If you’re even slightly interested in beauty and makeup, you’re undoubtedly well-aware of the phenomenon that is lash extensions. All around the world, people are ditching their half-empty mascara tubes and fluttery glue-on lash strips for the ease and effortless glamor of lash extensions.
Some people may be hesitant to try them out because they’re worried they’ll look too dramatic or will harm their eyes and skin. While it is important to be aware of any potential allergies and choose your extensions wisely, style doesn’t need to be the primary deciding factor for you.
Nowadays, lash extensions come in so many lengths and styles that you can easily find something that works for you, whether you want a dramatic look or a simple set of DIY lash extensions that are a bit more accessible.
Before you schedule that appointment or order your first DIY pair, here’s a quick and easy guide to everything you need to know about getting on the lash extension train:
What Exactly Are Lash Extensions?
When you think about it, it’s pretty crazy that a hair so tiny can be extended just as easily as the long hairs on our heads. While applying for lash extensions effectively takes a great deal of delicacy, skill, and time, the process itself isn’t as complicated as you may think.
Simply put, lash extensions are semi-permanent fibers that are attached to your natural lash (not your skin, as many people think) using semi-permanent glue.
Lash extensions come in a variety of textures, lengths, and materials. There are three primary types of materials: mink, silk, and synthetic. People looking for a more natural look typically opt for mink or silk lashes, while those going for a bolder look typically choose synthetic.
Keep in mind that if you are vegan or allergic to cats (or simply are highly sensitive to any animal furs), you shouldn’t go with mink lashes. Try silk, synthetic, or “faux mink” extensions, if available.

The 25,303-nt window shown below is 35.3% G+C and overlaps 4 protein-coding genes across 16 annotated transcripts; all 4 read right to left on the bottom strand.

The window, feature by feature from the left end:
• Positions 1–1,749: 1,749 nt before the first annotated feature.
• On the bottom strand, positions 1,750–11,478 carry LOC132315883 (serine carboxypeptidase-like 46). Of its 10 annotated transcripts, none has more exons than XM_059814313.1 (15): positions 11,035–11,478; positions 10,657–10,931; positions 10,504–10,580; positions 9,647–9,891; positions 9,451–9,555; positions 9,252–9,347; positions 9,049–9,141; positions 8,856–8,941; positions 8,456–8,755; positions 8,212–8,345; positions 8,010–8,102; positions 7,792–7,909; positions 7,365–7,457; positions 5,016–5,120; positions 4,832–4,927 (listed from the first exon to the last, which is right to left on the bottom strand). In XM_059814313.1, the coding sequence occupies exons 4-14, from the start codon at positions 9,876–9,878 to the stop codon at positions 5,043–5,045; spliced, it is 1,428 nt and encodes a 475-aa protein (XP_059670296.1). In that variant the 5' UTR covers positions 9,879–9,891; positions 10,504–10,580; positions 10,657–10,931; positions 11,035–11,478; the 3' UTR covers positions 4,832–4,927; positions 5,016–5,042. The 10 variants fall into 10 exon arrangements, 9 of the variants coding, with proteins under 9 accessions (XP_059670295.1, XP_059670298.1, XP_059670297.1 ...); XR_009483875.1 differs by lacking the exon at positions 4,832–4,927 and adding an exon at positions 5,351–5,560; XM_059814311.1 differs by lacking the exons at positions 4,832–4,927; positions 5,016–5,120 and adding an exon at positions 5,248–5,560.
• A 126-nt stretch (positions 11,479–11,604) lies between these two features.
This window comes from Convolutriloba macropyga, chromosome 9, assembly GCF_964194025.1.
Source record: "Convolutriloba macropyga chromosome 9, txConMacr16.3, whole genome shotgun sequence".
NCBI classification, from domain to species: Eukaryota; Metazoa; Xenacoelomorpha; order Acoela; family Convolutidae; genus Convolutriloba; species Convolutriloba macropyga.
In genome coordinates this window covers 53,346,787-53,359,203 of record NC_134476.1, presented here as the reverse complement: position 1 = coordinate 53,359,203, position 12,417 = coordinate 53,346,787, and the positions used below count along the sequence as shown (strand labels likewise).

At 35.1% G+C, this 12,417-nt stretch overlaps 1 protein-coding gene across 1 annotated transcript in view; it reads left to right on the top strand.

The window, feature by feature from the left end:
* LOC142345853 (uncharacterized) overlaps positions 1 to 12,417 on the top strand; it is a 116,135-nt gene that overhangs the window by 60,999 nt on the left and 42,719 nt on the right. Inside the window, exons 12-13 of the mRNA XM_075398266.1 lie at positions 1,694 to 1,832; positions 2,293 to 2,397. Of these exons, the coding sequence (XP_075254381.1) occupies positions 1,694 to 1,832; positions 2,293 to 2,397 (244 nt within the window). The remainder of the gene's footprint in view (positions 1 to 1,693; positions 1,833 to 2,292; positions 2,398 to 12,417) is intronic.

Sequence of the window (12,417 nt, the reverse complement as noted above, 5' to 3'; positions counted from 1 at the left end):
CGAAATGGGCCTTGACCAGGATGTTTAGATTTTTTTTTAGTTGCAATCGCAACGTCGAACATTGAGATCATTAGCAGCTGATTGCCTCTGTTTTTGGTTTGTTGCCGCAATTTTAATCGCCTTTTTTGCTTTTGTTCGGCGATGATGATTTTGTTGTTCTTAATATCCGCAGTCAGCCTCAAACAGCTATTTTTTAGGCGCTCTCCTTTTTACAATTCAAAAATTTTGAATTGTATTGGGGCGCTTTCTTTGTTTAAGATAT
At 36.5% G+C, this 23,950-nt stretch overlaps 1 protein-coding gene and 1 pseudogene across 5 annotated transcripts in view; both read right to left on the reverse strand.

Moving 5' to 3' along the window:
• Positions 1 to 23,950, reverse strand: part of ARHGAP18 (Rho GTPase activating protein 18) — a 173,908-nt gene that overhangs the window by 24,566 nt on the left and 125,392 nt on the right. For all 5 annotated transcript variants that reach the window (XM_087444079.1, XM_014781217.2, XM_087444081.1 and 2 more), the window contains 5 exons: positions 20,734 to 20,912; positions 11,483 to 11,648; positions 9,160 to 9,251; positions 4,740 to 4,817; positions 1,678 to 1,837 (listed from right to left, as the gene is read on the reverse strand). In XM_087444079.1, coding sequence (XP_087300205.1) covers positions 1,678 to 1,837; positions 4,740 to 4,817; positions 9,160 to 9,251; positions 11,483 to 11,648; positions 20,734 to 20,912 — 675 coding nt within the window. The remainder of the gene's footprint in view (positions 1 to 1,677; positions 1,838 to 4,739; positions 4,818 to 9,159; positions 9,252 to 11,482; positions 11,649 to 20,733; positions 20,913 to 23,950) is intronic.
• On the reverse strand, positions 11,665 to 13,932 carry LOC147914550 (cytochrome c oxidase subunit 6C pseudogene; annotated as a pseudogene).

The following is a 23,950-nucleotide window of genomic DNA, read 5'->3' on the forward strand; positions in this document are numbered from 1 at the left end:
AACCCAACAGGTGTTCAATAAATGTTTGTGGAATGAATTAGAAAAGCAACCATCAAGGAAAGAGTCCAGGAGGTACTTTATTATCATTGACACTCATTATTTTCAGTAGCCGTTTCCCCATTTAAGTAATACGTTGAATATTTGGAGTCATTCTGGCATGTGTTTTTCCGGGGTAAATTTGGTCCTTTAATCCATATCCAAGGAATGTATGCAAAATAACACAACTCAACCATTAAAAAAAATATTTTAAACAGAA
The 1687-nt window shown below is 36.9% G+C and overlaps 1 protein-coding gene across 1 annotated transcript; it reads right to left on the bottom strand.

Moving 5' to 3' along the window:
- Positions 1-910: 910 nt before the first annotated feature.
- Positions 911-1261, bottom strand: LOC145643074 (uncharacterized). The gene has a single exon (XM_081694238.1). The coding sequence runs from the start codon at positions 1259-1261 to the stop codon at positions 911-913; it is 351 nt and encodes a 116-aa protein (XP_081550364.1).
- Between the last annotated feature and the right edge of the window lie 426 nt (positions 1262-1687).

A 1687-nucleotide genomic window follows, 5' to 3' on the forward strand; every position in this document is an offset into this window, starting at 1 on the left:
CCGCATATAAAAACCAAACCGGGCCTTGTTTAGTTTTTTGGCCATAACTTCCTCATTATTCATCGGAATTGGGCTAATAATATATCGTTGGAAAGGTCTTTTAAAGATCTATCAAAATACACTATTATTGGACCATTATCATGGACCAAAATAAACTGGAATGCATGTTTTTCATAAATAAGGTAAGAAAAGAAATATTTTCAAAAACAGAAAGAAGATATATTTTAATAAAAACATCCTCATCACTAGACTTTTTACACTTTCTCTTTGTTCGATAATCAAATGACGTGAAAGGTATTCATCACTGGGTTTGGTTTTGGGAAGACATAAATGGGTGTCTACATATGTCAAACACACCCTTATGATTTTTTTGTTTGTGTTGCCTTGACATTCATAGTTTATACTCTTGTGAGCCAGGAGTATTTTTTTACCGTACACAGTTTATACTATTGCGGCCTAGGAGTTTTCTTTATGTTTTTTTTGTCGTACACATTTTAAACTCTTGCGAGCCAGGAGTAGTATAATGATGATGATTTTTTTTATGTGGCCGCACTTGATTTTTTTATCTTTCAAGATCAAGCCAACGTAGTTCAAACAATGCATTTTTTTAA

How To Choose The Perfect Fit
Like any other beauty product or ritual, there are so many different types of lash extensions to choose from depending on your comfort level, personal style, and what your everyday makeup look consists of.
Within the three categories of lash (mink, silk, and synthetic), you’ll also need to decide how long, thick, and curly you’d like your lashes to be. If you’re looking to achieve a certain look (e.g. wider eyes, more sensual “cat” eyes, etc.), you can also consult with a professional to help you decide what the best material and style will be.
Once you’ve decided what you want, you’ll then need to decide whether you’d like to have your extensions done by a certified technician or if you’re open to doing them yourself at home. DIY lash extensions are designed to be simple to follow, so you won’t be entirely left to your own devices.
Ultimately, the decision comes down to cost and convenience.
Pros And Cons Of Lash Extensions
When you think about the time and money required to get your lash extensions filled every month, you may have a hard time deciding whether it’s really worth it to invest in them or if you should stick with your handy dandy lash strips.
You may find it helpful to weigh a list of pros and cons to help you decide what matters most to you. Here are some primary things to consider:
Pros Of Lash Extensions
- Since you’ll be waking up with long, gorgeous lashes every morning, you can save a significant amount of time on your makeup routine.
- Even when you’re not wearing any other makeup, your face will have a natural touch of glam to give you that extra confidence boost.
- After the first 24 to 48 hours (during which time you’ll need to avoid water while the glue sets), your lashes will be virtually waterproof, unlike mascara and lash strips that risk falling off when your face gets wet.
- Your look is completely customizable, whether you prefer a near-natural look or love having a dose of high glam in your day-to-day looks.
Cons Of Lash Extensions
- Lash extensions do cost a pretty penny, especially if you’re choosing high-quality materials and going to an expert technician.
- While you might be saving time in your daily routine, you’ll need to set aside at least two hours to apply your initial set and an hour for all following fills, which should take place every two to four weeks.
- Lash extensions are intended to be hypoallergenic; however, you may have an underlying allergy that lash extensions could irritate or exacerbate. If you’re opting for a DIY set, be sure to patch test the adhesive on your hand before applying it to your lashes.
- Once the extensions start falling out, they’re highly likely to fall out in uneven increments. This is due to the fact that lashes grow at different rates, so as you’re approaching your fill date, you may not love the way your lashes look.